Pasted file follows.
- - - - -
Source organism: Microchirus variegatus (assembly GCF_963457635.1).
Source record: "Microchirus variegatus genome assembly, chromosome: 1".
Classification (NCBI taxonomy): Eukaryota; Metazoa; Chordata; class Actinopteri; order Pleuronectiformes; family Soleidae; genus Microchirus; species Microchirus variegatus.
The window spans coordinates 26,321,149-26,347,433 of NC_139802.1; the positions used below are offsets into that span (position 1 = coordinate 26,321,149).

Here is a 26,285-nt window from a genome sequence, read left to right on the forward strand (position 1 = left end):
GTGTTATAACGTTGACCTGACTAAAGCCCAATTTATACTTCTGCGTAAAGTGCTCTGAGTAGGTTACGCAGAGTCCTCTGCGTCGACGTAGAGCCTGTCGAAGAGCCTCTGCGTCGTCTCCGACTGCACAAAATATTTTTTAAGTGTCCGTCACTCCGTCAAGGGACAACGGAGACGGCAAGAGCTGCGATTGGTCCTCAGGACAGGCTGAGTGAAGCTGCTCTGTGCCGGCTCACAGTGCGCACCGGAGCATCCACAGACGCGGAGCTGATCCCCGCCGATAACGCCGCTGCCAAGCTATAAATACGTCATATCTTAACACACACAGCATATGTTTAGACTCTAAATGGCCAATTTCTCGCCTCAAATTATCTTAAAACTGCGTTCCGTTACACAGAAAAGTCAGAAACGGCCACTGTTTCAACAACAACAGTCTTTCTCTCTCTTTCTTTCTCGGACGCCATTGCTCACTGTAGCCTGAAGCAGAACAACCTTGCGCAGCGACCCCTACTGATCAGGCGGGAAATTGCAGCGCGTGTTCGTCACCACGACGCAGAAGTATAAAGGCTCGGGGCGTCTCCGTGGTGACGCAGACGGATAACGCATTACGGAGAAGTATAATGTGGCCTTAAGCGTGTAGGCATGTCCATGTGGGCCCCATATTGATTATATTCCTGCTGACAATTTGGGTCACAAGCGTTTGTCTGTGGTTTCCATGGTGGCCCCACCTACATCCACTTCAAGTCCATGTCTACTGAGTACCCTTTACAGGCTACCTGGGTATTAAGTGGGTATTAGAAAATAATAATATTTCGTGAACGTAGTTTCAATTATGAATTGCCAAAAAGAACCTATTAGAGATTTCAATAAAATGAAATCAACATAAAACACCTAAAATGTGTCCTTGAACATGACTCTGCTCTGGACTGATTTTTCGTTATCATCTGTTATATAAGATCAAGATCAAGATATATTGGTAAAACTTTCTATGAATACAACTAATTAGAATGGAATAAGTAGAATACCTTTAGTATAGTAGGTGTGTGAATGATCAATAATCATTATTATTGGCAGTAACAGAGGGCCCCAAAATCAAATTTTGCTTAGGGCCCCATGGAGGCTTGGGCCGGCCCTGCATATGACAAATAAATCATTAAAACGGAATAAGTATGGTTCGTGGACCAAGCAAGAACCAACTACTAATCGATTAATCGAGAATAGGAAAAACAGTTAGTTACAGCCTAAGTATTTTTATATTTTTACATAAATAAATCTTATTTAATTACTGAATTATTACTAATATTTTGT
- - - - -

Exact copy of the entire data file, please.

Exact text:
Source organism: Microchirus variegatus (assembly GCF_963457635.1).
Source record: "Microchirus variegatus genome assembly, chromosome: 1".
Classification (NCBI taxonomy): Eukaryota; Metazoa; Chordata; class Actinopteri; order Pleuronectiformes; family Soleidae; genus Microchirus; species Microchirus variegatus.
The window spans coordinates 26,321,149-26,347,433 of NC_139802.1; the positions used below are offsets into that span (position 1 = coordinate 26,321,149).

Here is a 26,285-nt window from a genome sequence, read left to right on the forward strand (position 1 = left end):
GTGTTATAACGTTGACCTGACTAAAGCCCAATTTATACTTCTGCGTAAAGTGCTCTGAGTAGGTTACGCAGAGTCCTCTGCGTCGACGTAGAGCCTGTCGAAGAGCCTCTGCGTCGTCTCCGACTGCACAAAATATTTTTTAAGTGTCCGTCACTCCGTCAAGGGACAACGGAGACGGCAAGAGCTGCGATTGGTCCTCAGGACAGGCTGAGTGAAGCTGCTCTGTGCCGGCTCACAGTGCGCACCGGAGCATCCACAGACGCGGAGCTGATCCCCGCCGATAACGCCGCTGCCAAGCTATAAATACGTCATATCTTAACACACACAGCATATGTTTAGACTCTAAATGGCCAATTTCTCGCCTCAAATTATCTTAAAACTGCGTTCCGTTACACAGAAAAGTCAGAAACGGCCACTGTTTCAACAACAACAGTCTTTCTCTCTCTTTCTTTCTCGGACGCCATTGCTCACTGTAGCCTGAAGCAGAACAACCTTGCGCAGCGACCCCTACTGATCAGGCGGGAAATTGCAGCGCGTGTTCGTCACCACGACGCAGAAGTATAAAGGCTCGGGGCGTCTCCGTGGTGACGCAGACGGATAACGCATTACGGAGAAGTATAATGTGGCCTTAAGCGTGTAGGCATGTCCATGTGGGCCCCATATTGATTATATTCCTGCTGACAATTTGGGTCACAAGCGTTTGTCTGTGGTTTCCATGGTGGCCCCACCTACATCCACTTCAAGTCCATGTCTACTGAGTACCCTTTACAGGCTACCTGGGTATTAAGTGGGTATTAGAAAATAATAATATTTCGTGAACGTAGTTTCAATTATGAATTGCCAAAAAGAACCTATTAGAGATTTCAATAAAATGAAATCAACATAAAACACCTAAAATGTGTCCTTGAACATGACTCTGCTCTGGACTGATTTTTCGTTATCATCTGTTATATAAGATCAAGATCAAGATATATTGGTAAAACTTTCTATGAATACAACTAATTAGAATGGAATAAGTAGAATACCTTTAGTATAGTAGGTGTGTGAATGATCAATAATCATTATTATTGGCAGTAACAGAGGGCCCCAAAATCAAATTTTGCTTAGGGCCCCATGGAGGCTTGGGCCGGCCCTGCATATGACAAATAAATCATTAAAACGGAATAAGTATGGTTCGTGGACCAAGCAAGAACCAACTACTAATCGATTAATCGAGAATAGGAAAAACAGTTAGTTACAGCCTAAGTATTTTTATATTTTTACATAAATAAATCTTATTTAATTACTGAATTATTACTAATATTTTGT